Interferon <Repl;y...@This.NG.Please> wrote in message
> ----- Original Message -----
> From: "Hooda Gest" <be@one_with.com>
> > Interferon <Repl;y...@This.NG.Please> wrote in message
> > news:firstname.lastname@example.org...
> > > HP Pavilion 8670c -- PIII 600 MHz 128 MB
> > > The box, new last July, came with a Connexant Softk56 PCI modem
> > a
> > > "Chameleon" board with the PC's sound chips.
> > > The problem mainly is difficulty connecting (2-3 tries, sometimes
> > > followed by line drops 10 minutes or more later. Each new call costs
> > > nickel, and over a month that adds up.
> > > This evening, when I was able to connect, it was as low as 13k (I
> > > disconnected on seeing how slow it was). Right now it's 44k, which is
> > > acceptable.
> > Sounds like your line is unstable or you have problems with some, not
> > of teh ISP's modems.
> Or sunspot activity? I've just posted a query on that. BTW, I stayed
> connected for 10 hr. yesterday at 45,667.
Unstable lines, as I pointed out later in that post, can be caused by a lot
of things. These problems can come and go at any time and last for short or
long periods. That's why I refer to them as "unstable" lines rather than
Sunspot activity would be about a 1 in 100 billion shot as a cause.
> > > Since I used TweakDUN to set my MTU at 1524 bytes (default for Ascend
> > front
> > > ends -- my ISP tech help didn't even know what an MTU was, so I had to
> > > search the net for the info), I've sometimes connected as fast as
> > Changing your MTU has no effect on the modem's ability to negotiate a
> > connection speed or even a connection at all.
> Well, something boosted the max speed I've seen. And supposedly it
> the throughput rate.
Changing MTU size can improve throughput with systems running an older
version of DUN (1.1 or 1.0) under some conditions. It is not needed, or
desired, in systems with Win98 (which has DUN1.3) or Win95 systems with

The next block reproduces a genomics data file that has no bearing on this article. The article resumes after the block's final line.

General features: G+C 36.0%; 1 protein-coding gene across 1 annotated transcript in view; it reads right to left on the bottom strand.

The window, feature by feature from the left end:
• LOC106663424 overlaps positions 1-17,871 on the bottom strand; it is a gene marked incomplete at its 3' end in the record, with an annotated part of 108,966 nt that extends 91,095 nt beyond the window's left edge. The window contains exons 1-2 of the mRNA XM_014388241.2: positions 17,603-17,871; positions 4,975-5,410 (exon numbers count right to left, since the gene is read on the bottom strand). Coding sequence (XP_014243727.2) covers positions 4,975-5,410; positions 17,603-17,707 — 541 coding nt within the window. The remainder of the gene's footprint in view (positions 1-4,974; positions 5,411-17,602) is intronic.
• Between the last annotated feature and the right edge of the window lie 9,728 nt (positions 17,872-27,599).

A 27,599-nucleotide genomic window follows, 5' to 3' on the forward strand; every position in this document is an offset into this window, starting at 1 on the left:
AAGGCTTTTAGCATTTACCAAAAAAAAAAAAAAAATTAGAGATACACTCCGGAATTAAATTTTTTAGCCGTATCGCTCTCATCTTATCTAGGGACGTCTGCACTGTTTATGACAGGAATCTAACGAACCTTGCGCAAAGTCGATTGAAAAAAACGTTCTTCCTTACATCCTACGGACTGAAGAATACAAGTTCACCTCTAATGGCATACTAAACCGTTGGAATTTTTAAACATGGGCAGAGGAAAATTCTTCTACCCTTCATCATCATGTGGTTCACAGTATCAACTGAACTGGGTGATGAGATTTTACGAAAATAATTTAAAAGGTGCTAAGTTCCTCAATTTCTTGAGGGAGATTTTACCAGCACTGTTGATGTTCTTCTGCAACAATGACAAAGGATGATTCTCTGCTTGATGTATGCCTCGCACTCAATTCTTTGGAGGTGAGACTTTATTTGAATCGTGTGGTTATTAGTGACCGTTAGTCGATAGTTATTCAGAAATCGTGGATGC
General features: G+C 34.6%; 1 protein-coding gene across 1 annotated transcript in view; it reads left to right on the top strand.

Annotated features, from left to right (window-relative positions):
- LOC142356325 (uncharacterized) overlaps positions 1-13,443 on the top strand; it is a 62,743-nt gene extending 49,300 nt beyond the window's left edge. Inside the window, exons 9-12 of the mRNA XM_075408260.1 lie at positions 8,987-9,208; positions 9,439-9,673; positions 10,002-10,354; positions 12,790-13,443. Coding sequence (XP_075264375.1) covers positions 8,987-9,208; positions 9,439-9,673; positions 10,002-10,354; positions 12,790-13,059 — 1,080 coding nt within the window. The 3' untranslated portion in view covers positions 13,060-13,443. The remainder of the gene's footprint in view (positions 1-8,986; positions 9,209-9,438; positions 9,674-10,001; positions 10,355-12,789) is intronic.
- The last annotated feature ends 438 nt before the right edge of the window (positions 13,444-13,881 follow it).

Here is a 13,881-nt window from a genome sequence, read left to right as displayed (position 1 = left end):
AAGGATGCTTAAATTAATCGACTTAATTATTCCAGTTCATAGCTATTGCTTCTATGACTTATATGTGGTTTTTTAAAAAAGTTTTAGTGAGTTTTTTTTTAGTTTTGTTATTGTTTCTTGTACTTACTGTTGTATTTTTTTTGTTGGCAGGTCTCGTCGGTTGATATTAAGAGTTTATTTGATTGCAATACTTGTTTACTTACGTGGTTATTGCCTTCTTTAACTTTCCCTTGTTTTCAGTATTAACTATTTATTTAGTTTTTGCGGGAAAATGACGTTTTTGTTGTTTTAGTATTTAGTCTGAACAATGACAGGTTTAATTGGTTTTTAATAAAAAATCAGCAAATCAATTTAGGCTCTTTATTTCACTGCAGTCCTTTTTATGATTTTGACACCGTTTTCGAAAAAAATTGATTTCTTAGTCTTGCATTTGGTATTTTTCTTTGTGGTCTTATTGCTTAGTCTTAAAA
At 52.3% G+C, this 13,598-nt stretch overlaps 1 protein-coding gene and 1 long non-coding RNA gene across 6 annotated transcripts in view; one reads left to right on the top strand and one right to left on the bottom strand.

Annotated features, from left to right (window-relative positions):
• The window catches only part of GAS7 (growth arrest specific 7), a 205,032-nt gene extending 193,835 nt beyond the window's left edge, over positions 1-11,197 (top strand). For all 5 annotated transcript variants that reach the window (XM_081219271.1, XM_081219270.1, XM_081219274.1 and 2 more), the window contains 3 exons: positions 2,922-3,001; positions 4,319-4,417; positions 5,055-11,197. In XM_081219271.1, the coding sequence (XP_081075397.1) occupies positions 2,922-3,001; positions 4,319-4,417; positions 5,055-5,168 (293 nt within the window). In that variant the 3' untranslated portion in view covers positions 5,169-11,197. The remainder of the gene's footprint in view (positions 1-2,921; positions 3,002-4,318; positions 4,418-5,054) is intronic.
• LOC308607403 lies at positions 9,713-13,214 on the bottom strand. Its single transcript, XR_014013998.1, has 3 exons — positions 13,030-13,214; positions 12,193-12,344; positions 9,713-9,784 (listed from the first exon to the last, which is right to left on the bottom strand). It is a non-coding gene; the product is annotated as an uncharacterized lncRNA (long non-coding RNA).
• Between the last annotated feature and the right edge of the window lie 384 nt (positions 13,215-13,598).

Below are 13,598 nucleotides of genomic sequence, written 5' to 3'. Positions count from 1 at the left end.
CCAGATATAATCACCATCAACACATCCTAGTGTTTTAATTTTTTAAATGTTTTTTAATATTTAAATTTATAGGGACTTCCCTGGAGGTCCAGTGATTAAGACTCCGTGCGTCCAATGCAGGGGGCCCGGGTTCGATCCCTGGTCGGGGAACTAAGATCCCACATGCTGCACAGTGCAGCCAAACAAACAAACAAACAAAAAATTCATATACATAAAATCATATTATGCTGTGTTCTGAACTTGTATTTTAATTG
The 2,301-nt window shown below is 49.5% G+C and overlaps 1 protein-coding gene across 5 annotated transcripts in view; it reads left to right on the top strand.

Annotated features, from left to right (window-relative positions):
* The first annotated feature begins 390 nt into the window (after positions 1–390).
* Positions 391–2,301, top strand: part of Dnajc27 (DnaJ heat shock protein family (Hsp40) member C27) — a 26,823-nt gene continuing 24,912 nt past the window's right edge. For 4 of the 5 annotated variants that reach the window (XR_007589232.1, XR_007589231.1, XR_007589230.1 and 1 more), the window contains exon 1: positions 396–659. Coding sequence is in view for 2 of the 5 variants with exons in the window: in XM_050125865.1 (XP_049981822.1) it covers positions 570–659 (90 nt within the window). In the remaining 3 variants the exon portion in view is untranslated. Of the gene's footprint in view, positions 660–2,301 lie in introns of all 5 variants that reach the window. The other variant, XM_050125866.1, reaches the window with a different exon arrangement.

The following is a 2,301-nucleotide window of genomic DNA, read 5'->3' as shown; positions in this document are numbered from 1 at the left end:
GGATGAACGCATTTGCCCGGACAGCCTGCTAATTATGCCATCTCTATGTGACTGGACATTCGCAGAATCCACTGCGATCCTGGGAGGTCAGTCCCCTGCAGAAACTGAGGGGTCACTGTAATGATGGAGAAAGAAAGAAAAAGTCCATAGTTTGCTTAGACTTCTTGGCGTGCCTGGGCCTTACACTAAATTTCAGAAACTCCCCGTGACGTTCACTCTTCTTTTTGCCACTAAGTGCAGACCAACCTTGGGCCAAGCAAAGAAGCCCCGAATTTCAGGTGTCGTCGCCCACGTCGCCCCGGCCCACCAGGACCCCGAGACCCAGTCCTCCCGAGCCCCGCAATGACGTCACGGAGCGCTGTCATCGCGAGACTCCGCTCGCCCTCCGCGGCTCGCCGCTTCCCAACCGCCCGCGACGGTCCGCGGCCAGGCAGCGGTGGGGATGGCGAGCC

updated DUN and Winsock.
> > Since you seem to notice a relation between the new furnace fan and the
> > noise, check your phone wiring and see if it crosses any electrical
> > If it does, that may be the source of the problem. If the new furnace
> > required the installation of new electrical wiring, the person doing the
> > work may have caused a problem by running the electrical wiring
> > across the phone wiring or damaged the phone wiring in the process.
> The line from the telco box to my bedroom runs outside of the house and is
> partly shielded by aluminum siding. I had a problem a year ago on this
> of loud static, which they came out and fixed.
So, there is a history of problems of a similar nature.
> > It may have been coincidental to something else, though. If the modem
> > the line with other devices (answering machine, fax machine, other
> > remove them from the line and see if that helps.
> No fax. Only one other phone, in the living room -- a cordless.
Is the phone on the same phone line as the modem? I do not mean attached to
the same jack, I mean using the same phone line. If it is, a cordless phone
can cause the problems you are having.
> > You can bypass your inside wiring by moving the computer to a window
> > the telco interface box and running a phone cable direct to the test
> > the box. So far as I know, there is no way to test for line noise
> I'm going to try your suggestion of a direct cable to the test jack.
> already had a looksee inside the box.
Some static/noise problems can be caused by corrosion buildup on the
connections inside the telco box if the box doesn't seal tightly. That type
of problem is more constant, however.
> > > 3. Can anyone advise me about SHIELDED phone wire? In my component
> > > buff days I used shielded cables to exclude stray noise on the preamp
> > > inputs. Since only two wires are needed for a phone connection, maybe
> > > ordinary shielded 2-conductor between the telco box and my wall jack
> > > decrease line noise that might be picked up by unshielded wires.
> > > have any experience in this?